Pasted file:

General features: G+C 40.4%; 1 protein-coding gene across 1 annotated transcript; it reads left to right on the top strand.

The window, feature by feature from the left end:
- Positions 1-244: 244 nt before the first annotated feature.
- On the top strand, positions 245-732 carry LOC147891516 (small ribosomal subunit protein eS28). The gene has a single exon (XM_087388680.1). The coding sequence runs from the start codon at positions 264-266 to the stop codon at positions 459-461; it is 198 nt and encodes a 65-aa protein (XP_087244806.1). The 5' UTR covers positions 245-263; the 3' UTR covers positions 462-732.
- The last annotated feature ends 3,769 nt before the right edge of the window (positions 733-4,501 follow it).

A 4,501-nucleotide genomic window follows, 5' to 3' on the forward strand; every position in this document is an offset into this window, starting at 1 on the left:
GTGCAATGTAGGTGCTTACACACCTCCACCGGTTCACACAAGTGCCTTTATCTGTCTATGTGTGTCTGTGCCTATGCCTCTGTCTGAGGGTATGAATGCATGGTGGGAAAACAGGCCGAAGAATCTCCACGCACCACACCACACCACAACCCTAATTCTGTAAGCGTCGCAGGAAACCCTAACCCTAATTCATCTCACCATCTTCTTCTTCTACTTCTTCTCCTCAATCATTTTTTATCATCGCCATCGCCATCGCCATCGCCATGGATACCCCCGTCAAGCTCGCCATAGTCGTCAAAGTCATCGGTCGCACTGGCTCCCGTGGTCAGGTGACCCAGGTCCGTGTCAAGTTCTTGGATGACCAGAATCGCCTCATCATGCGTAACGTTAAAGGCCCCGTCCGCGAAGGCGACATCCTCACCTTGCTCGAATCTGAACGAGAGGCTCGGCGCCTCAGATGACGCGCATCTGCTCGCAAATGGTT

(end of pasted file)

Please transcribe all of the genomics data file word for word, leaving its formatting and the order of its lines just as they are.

General features: G+C 40.4%; 1 protein-coding gene across 1 annotated transcript; it reads left to right on the top strand.

The window, feature by feature from the left end:
- Positions 1-244: 244 nt before the first annotated feature.
- On the top strand, positions 245-732 carry LOC147891516 (small ribosomal subunit protein eS28). The gene has a single exon (XM_087388680.1). The coding sequence runs from the start codon at positions 264-266 to the stop codon at positions 459-461; it is 198 nt and encodes a 65-aa protein (XP_087244806.1). The 5' UTR covers positions 245-263; the 3' UTR covers positions 462-732.
- The last annotated feature ends 3,769 nt before the right edge of the window (positions 733-4,501 follow it).

A 4,501-nucleotide genomic window follows, 5' to 3' on the forward strand; every position in this document is an offset into this window, starting at 1 on the left:
GTGCAATGTAGGTGCTTACACACCTCCACCGGTTCACACAAGTGCCTTTATCTGTCTATGTGTGTCTGTGCCTATGCCTCTGTCTGAGGGTATGAATGCATGGTGGGAAAACAGGCCGAAGAATCTCCACGCACCACACCACACCACAACCCTAATTCTGTAAGCGTCGCAGGAAACCCTAACCCTAATTCATCTCACCATCTTCTTCTTCTACTTCTTCTCCTCAATCATTTTTTATCATCGCCATCGCCATCGCCATCGCCATGGATACCCCCGTCAAGCTCGCCATAGTCGTCAAAGTCATCGGTCGCACTGGCTCCCGTGGTCAGGTGACCCAGGTCCGTGTCAAGTTCTTGGATGACCAGAATCGCCTCATCATGCGTAACGTTAAAGGCCCCGTCCGCGAAGGCGACATCCTCACCTTGCTCGAATCTGAACGAGAGGCTCGGCGCCTCAGATGACGCGCATCTGCTCGCAAATGGTT